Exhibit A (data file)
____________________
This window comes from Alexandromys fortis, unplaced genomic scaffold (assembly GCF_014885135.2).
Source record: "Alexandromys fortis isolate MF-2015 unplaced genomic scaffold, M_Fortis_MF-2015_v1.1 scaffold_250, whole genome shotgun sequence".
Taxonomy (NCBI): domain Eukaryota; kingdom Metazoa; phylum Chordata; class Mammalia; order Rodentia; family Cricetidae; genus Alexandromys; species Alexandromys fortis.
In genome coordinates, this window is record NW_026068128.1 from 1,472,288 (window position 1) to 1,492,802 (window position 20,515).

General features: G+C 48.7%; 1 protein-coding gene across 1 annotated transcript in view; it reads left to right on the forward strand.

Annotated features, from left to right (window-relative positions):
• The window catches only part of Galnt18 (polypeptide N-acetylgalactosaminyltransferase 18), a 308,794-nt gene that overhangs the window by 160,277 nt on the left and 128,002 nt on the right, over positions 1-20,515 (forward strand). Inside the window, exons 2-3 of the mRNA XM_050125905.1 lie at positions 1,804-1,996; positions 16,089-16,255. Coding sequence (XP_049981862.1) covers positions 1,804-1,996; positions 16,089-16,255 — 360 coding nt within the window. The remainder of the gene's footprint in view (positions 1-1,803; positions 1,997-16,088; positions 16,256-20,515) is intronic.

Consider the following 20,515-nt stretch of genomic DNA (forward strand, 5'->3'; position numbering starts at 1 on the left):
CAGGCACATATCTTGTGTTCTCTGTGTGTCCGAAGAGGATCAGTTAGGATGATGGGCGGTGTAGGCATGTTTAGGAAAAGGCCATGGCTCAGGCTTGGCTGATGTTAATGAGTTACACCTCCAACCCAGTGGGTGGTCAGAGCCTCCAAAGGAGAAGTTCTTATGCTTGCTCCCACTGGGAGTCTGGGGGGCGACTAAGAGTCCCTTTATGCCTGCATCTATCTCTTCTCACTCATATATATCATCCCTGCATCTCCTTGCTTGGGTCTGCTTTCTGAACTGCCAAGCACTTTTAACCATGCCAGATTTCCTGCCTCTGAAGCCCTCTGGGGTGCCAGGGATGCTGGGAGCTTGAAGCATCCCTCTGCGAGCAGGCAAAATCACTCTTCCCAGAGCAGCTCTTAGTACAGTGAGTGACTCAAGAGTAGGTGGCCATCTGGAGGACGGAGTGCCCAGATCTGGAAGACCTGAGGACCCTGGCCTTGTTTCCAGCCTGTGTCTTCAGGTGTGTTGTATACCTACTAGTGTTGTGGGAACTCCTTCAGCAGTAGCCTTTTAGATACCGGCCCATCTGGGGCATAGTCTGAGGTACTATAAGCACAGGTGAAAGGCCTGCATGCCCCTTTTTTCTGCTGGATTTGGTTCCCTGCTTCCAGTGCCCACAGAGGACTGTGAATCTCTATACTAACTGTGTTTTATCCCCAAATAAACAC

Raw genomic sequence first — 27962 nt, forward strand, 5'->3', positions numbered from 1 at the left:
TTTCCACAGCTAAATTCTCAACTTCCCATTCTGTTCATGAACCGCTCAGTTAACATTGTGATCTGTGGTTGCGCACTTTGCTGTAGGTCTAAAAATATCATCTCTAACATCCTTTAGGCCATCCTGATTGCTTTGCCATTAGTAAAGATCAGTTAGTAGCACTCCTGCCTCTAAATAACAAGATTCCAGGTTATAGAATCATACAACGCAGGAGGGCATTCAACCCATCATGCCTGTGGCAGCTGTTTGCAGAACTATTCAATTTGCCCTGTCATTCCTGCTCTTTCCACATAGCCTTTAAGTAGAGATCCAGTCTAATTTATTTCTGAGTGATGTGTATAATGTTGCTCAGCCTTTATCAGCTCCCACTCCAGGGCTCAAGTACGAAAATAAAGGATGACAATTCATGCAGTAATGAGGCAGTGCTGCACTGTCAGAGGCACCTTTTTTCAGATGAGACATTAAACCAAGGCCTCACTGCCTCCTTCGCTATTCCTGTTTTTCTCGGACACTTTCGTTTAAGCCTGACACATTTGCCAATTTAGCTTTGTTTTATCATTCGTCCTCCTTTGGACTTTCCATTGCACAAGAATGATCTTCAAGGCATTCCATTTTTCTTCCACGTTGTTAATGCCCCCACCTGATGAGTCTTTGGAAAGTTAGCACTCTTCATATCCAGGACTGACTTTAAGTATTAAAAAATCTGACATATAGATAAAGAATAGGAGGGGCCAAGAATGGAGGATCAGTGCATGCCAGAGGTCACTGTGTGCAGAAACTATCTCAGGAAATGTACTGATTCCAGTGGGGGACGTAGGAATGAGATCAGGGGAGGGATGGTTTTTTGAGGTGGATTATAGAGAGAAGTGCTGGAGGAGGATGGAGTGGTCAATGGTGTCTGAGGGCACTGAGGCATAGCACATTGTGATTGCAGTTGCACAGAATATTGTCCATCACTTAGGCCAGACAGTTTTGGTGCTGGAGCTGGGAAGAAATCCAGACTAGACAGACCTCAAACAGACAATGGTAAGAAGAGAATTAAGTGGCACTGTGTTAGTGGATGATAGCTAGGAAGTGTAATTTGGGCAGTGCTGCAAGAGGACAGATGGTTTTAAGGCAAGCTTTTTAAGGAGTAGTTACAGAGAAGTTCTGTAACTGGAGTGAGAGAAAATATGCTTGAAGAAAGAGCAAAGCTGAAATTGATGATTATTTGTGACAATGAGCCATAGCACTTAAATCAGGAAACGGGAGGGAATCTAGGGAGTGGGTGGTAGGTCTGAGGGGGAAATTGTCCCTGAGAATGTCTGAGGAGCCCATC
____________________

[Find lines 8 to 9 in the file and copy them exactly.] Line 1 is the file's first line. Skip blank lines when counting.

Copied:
Consider the following 20,515-nt stretch of genomic DNA (forward strand, 5'->3'; position numbering starts at 1 on the left):
CAGGCACATATCTTGTGTTCTCTGTGTGTCCGAAGAGGATCAGTTAGGATGATGGGCGGTGTAGGCATGTTTAGGAAAAGGCCATGGCTCAGGCTTGGCTGATGTTAATGAGTTACACCTCCAACCCAGTGGGTGGTCAGAGCCTCCAAAGGAGAAGTTCTTATGCTTGCTCCCACTGGGAGTCTGGGGGGCGACTAAGAGTCCCTTTATGCCTGCATCTATCTCTTCTCACTCATATATATCATCCCTGCATCTCCTTGCTTGGGTCTGCTTTCTGAACTGCCAAGCACTTTTAACCATGCCAGATTTCCTGCCTCTGAAGCCCTCTGGGGTGCCAGGGATGCTGGGAGCTTGAAGCATCCCTCTGCGAGCAGGCAAAATCACTCTTCCCAGAGCAGCTCTTAGTACAGTGAGTGACTCAAGAGTAGGTGGCCATCTGGAGGACGGAGTGCCCAGATCTGGAAGACCTGAGGACCCTGGCCTTGTTTCCAGCCTGTGTCTTCAGGTGTGTTGTATACCTACTAGTGTTGTGGGAACTCCTTCAGCAGTAGCCTTTTAGATACCGGCCCATCTGGGGCATAGTCTGAGGTACTATAAGCACAGGTGAAAGGCCTGCATGCCCCTTTTTTCTGCTGGATTTGGTTCCCTGCTTCCAGTGCCCACAGAGGACTGTGAATCTCTATACTAACTGTGTTTTATCCCCAAATAAACAC